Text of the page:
DADT is quickly becoming a big hot-potato issue on the hill. It seems that everyone wants to avoid taking action the bill; the Dems turn to the president, the Republicans turn a blind eye to the issue, the military wants a study, and Obama is standing with his hands firmly in his pockets, waiting for someone else to make the first move. Meanwhile, LGBT groups are turning up the heat on legislators,
Secretary Gates has upped the ante, however, with yesterday's comments to a house committee. Says the AP:
Defense Secretary Robert Gates is warning Congress not to tamper with the military's ban on openly gay service members until he can come up with his own plan for repeal. In a strongly worded letter, obtained by The Associated Press, Gates told a House committee on Friday that forcing policy changes on the military before it's ready "would send a very damaging message to our men and women in uniform that in essence their views, concerns and perspectives do not matter."
On the surface, this seems like business as usual on the Hill. Everyone is passing the buck, trying to run out the clock on potentially controversial legislation. Even with LGBT groups actively practicing non-violent civil disobedience on the hill, keeping the issue fresh in the minds of the media, the run-the-clock mentality still continues to drive legislation
However, there may be a better explanation for the weak show on drafting a law. DADT may be preparing to steal home by a squeeze play.
Press releases are all over the place in regards to DADT, from lobby groups to legislators alike. I'd like to point out two specific releases that caught my attention. From D-NY Kirsten Gillibrand:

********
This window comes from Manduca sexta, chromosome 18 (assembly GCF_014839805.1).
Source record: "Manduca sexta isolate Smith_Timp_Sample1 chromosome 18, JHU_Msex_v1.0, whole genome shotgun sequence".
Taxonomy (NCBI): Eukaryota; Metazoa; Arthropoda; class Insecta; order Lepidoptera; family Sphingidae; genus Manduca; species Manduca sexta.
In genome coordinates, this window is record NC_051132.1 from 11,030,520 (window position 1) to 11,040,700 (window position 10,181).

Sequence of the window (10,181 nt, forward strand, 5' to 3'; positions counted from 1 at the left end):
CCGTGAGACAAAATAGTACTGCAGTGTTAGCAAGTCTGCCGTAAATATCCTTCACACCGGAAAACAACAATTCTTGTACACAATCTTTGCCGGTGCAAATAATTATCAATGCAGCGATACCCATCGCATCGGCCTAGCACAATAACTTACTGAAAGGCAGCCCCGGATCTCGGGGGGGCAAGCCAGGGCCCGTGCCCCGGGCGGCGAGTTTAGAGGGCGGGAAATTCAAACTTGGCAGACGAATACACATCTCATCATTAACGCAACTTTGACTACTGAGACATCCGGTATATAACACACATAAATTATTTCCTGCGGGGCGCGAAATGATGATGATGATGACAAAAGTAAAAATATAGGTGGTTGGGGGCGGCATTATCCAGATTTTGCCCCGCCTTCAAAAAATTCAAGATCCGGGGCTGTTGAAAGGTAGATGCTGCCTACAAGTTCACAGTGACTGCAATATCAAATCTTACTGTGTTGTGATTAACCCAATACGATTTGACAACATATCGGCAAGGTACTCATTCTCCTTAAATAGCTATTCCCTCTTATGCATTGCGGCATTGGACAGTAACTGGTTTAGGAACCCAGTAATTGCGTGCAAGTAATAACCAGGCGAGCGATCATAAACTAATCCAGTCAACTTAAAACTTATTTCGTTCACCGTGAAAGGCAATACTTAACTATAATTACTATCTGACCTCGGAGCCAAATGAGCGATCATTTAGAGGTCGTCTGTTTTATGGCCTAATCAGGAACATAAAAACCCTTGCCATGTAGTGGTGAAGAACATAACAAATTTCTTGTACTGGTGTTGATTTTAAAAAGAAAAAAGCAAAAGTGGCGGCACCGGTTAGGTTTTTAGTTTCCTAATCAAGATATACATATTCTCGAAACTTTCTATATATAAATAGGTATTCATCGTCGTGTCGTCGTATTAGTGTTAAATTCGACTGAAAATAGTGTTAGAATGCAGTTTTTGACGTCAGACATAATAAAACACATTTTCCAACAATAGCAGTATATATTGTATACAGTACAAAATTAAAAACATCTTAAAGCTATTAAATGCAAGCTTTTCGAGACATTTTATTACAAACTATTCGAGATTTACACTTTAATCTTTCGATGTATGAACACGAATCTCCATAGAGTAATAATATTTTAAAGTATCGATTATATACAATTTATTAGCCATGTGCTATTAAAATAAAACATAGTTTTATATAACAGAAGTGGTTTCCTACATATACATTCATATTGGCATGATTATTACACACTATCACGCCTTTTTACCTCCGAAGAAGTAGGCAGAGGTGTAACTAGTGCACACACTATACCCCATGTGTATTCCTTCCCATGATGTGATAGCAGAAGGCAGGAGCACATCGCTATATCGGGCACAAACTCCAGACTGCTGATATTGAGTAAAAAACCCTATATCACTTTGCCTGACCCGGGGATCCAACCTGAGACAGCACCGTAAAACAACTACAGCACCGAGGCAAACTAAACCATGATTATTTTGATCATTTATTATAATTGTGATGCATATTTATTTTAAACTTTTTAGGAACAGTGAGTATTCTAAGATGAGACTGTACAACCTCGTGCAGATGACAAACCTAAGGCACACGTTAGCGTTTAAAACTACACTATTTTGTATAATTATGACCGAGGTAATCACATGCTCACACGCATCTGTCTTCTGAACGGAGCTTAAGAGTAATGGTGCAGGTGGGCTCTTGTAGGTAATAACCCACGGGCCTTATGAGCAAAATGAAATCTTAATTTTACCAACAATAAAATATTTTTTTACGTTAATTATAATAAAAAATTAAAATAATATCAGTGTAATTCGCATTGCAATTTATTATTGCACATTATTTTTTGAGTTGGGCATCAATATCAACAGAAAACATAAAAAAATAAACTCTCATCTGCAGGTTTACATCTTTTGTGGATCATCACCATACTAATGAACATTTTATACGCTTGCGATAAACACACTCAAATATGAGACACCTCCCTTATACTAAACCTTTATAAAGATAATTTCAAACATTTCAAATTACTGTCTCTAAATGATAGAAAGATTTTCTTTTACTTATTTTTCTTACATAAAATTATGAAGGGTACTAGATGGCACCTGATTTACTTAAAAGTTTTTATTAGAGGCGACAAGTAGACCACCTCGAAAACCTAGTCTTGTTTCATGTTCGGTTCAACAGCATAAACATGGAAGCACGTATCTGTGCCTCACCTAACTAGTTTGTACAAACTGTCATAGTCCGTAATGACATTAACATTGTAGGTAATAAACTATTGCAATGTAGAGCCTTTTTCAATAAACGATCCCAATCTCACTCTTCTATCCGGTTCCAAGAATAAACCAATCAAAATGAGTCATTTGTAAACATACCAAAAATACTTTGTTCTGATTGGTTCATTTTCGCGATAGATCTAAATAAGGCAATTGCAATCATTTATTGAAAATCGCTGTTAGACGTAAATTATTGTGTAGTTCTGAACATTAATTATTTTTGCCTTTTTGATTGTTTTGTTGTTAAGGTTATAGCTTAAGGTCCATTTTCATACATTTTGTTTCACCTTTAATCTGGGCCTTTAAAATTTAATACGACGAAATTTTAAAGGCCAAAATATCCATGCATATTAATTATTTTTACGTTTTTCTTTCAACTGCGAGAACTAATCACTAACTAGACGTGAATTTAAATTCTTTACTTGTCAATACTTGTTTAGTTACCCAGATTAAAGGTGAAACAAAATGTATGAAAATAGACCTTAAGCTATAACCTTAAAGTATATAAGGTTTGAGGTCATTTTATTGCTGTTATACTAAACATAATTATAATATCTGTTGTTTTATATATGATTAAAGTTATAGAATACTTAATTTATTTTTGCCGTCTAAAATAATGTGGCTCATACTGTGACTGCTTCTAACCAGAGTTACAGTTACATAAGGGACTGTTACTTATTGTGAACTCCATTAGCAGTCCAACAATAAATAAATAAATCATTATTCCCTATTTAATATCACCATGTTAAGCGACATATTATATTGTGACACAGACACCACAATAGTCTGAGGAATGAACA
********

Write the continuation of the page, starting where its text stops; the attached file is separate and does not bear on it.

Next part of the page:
I respectfully disagree with Secretary Gates and Admiral Mullen [. . .] Congress should not sit on their hands. Now is the time for Congress to show strong leadership and repeal this disastrous policy.
And from Speaker Pelosi:
We all look forward to the report on the review of the 'Don't Ask, Don't Tell' policy by the Defense Department. In the meantime, the Administration should immediately place a moratorium on dismissals under this policy until the review has been completed and Congress has acted.
Straightforward requests, for sure, but Obama seems content to let the Pentagon take the driver's seat on this policy. There is little chance of a moratorium in the future, and little chance that he will act on the issue anytime soon.
It's no secret that DADT faces the threat of filibuster in the Senate. Despite overwhelming support by the American public, and slam-dunk passage in the house, getting the bill the 60% vote it will require for passage in the Senate will be a tall order. Without the votes, there's no reason to move on the bill, right? Better to let the people protest and get angry than worry about trying to pass controversial legislation.
There is a way around the filibuster, however, in slipping DADT repeal into the defense budget. What if - and this is only if - legislators are actually banking on the increased pressure to push the repeal effort into the budget? We saw a similar strategy with ENDA this year: while the activist community was convinced that ENDA was once again dead in the water we are suddenly back in the game. Perhaps DADT repeal is "playing possum" in a similar way to avoid attracting too much controversy and attention.
This would jive with the HRC's promise of repeal within the year. Who knows? Old Joe may still know something we don't. Maybe this non-action on drafting a law is just a bunt to sneak the bill into the defense budget. Only time will tell.
In the meantime, we need to keep hounding our representatives on the issue. If our support tapers off, so will their will to vote!